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Bats in the Backyard

Bats in the Backyard


Welcome bats into your backyard. They eat insects by the thousands!


By FamilyTime

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You may have heard of a neighbor who installed a bat house in the garden.

What?! Are the these people harboring a few bats in their cranial belfries? Who wants bats swooshing around?

Think again! These thoughtful folks are welcoming bats because of their amazing powers for good.

Bats are the primary predator of nighttime insects in the United States and unless you fancy swarms of mosquitoes buzzing around your head, thank a bat. A single brown bat can eat more than 1,000 mosquitoes in an hour. In agricultural regions, they devour all manner of harmful beetles and other insects that attack crops.

Bats are great pollinators, as well. In the desert, nectar-feeding bats are the reason large cacti grow and the ecosystem thrives. In the tropics, they pollinate any number of fruits and without them, the world would be a far less tasty place.

Do you like bananas? Avocados? Figs? Mangoes? Let’s hear it for bats.

And yet the sad truth is that in America nearly 40 percent of our bat species is threatened or endangered, greatly due to loss of habitat and the use of pesticides.

Myths and More Myths

But bats swoop into bedrooms and get tangled in our hair. While we sleep! They bite innocent babies and suck their sweet blood — and they spread rabies!

Not so!

Bats do not get tangled in anyone’s hair (their amazing sonar prevents any such thing). Bats do not suck blood from anyone (in some Latin American countries, a few species bite small animals and lick the blood). Bats rarely spread rabies (very few bats are ever infected with rabies — fewer than one half of one percent, if at all).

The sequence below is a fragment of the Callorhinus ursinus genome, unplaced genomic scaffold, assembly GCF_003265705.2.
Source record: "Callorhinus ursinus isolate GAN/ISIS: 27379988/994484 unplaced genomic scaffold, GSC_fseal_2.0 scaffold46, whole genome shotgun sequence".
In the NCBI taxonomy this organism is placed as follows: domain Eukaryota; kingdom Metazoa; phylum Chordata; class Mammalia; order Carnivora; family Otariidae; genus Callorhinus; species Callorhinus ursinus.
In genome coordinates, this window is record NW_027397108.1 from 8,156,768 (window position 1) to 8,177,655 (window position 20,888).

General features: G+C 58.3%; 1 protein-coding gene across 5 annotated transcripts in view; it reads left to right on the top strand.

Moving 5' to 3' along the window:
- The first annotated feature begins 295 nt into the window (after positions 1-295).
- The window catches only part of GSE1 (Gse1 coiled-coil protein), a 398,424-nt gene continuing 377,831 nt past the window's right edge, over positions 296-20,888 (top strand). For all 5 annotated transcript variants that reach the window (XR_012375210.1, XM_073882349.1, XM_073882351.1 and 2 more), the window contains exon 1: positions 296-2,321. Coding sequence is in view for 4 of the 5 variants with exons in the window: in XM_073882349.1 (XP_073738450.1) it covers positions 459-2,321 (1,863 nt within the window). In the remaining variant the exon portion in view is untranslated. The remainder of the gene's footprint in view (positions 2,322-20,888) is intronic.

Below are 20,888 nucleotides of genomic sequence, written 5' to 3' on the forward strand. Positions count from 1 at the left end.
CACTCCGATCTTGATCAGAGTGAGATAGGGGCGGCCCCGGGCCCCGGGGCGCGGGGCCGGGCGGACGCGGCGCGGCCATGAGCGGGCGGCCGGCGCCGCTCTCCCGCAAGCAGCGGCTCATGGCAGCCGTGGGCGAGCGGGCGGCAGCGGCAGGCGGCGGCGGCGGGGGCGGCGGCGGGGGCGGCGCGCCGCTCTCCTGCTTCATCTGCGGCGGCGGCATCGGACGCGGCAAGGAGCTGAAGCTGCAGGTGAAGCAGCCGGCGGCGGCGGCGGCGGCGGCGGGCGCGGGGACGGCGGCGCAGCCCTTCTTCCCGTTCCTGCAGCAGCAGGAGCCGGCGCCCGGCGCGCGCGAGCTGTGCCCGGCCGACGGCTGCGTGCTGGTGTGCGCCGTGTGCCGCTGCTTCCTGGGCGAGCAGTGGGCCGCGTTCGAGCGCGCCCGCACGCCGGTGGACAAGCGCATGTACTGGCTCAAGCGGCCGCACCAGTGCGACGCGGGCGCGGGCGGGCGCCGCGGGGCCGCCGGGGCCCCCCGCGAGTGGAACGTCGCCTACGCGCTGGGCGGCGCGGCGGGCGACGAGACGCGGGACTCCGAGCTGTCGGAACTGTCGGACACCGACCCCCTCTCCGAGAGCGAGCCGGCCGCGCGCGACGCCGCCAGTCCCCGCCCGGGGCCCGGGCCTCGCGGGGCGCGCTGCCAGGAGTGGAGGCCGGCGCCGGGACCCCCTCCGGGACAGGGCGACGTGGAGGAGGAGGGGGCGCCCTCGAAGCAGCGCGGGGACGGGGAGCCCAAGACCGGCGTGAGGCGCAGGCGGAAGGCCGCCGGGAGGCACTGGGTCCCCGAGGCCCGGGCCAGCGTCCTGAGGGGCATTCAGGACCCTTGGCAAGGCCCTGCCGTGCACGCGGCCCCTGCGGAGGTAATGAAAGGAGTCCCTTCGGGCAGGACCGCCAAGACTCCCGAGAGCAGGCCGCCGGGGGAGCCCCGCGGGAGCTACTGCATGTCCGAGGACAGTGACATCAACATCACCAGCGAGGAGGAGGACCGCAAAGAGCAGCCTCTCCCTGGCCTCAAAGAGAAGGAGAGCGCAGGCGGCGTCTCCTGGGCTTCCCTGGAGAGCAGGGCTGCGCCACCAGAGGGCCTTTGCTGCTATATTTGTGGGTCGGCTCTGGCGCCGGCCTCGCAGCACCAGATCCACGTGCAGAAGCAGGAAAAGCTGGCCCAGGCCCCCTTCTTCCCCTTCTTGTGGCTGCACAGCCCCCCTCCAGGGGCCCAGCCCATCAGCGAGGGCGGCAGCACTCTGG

This is not to say no one gets bitten. A few people do get bat bites every year, but far fewer than imagined. Nor is this to say bats never show up inside our houses. They do, but the instances are quite rare.

A House for a Bat

Because bats are so useful, so necessary, you might want to install a bat house on your property. It’s really very easy.

You can buy a bat house from any number of garden shops, hardware stores and online merchants. Or, you can build your own. When you search for plans on the Internet, look for up-to-date instructions. The Organization for Bat Conservation (batconservation.org) and the Bat Conservancy (batconservancy.org) are good places to start.

The bat house should be mounted at least 15 feet off the ground — and higher if possible. It should face south or southeast so that it gets seven to eight hours of morning-into-afternoon sun. Bats like to be warm when they sleep. The side of a garage or barn is a good spot, if it’s sunny. Don't mount the bat house too close to your own house. Too much activity for the bats, and if there 's a chance a bat could get inside, this is one way to encourage it.

The bat house should be at least 20 feet from trees and within a quarter of a mile of a natural source of water. Don’t hang it near an air conditioning unit, the street, or an area that is lit overnight. Bats prefer quiet and darkness. Consider a lone tree, a phone pole, an outbuilding, or a post installed for the purpose.

There is no guarantee that your bat house will attract bats, but if it’s well situated, your chances increase And when the bats decide to take up residence, your insect population will quickly achieve a healthy balance.



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